Since the majority of people actually do switch devices every couple years, the net result to the carrier is going to be minimal change. However, it's easier to market your calling plans as cheaper, with a monthly phone price tacked on, making the subsidy completely transparent. However, the carrier will now lose the bonus profit for those that don't upgrade immediately when they are eligible, as their bill will then decrease.
Higher end phone manufacturers will lose out, as the cost of the phone is now more apparent, and people will be less likely to want to pay that amount for the phone. When it's buried into the cost of the plan, people will gravitate towards higher end devices.
With this change, you'll see a race towards cheaper phones, which does not generally equate to a better product.
People that aren't happy with AT&T or any other carrier stop moaning and change carriers. There are 4 major and dozens more pre-paid options to choose from from at every price under the sun. My best friend recently switched from AT&T to Ting and is saving around $45 a month over what he used to pay. He is using an iPhone 4s on Ting by the way. So there are choices out there so vote with your wallet and not with comments on a forum AT&T will never read if you are unhappy.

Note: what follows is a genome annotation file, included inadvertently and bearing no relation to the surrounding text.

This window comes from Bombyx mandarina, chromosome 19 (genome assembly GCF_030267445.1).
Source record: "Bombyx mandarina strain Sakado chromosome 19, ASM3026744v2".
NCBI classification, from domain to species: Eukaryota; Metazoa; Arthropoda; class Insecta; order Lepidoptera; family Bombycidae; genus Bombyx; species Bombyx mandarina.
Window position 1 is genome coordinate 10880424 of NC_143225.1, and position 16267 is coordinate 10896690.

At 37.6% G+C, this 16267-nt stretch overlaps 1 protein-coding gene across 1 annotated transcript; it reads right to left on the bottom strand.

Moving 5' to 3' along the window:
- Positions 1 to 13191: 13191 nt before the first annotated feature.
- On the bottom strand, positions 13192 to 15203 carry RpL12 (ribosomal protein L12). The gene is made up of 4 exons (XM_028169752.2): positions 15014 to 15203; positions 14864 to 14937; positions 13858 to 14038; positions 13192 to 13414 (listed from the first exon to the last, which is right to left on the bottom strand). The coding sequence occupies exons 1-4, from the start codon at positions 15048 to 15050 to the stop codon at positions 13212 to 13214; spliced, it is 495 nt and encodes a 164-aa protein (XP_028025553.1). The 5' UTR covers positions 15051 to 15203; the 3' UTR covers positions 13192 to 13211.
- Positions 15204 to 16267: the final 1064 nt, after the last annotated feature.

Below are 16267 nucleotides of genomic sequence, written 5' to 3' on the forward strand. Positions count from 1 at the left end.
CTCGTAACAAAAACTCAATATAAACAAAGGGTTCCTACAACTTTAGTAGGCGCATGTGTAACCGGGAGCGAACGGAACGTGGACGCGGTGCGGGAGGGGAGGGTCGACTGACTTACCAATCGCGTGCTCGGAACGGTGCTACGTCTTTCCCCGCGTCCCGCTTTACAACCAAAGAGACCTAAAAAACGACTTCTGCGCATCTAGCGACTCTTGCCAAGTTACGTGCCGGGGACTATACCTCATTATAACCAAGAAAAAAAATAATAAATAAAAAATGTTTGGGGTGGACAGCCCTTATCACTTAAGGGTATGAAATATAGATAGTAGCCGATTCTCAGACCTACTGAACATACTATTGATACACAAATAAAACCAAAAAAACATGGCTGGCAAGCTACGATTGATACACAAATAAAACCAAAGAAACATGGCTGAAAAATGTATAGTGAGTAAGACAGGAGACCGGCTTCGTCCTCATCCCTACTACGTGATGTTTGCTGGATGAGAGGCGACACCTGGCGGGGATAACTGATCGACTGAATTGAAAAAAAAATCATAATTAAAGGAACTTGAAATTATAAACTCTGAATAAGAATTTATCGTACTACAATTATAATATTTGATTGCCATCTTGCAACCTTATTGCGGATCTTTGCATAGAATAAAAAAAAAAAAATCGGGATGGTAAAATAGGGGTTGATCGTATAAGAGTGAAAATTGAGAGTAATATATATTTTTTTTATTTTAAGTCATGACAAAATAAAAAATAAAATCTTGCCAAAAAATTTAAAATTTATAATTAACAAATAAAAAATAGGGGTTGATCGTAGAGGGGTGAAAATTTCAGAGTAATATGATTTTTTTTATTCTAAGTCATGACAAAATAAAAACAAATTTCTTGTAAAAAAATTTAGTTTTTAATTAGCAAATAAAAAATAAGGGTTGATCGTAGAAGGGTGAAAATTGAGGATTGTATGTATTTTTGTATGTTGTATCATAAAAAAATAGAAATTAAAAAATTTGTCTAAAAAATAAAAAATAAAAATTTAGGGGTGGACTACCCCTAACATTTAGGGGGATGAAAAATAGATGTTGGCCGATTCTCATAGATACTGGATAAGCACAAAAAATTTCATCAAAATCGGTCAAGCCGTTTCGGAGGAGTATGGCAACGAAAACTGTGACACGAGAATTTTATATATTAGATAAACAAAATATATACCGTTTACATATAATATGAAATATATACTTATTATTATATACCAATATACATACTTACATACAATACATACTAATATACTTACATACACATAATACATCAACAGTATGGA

Even if they go this route- AT&T direct service is still expensive. What about the breakup roaming deal with T-Mobile? Do you basically get the AT&T network for free with T-Mobile? T
i only pay 40 a month tax included with everything unlimited but slower speed after 1GB most ppl on contracts pay 100+.
it good to have gsm phone and a google voice number then u can change monthly until u r satisfied and u know the price is only going down.
I am so glad tmo didnt merge with att more competition is great for consumers.
and now u can get top of the line unlocked phone for only 350 from google. google is forcing the prices lower coz it doesnt depend on sales for its profit i am sure some companies must be pretty mad about that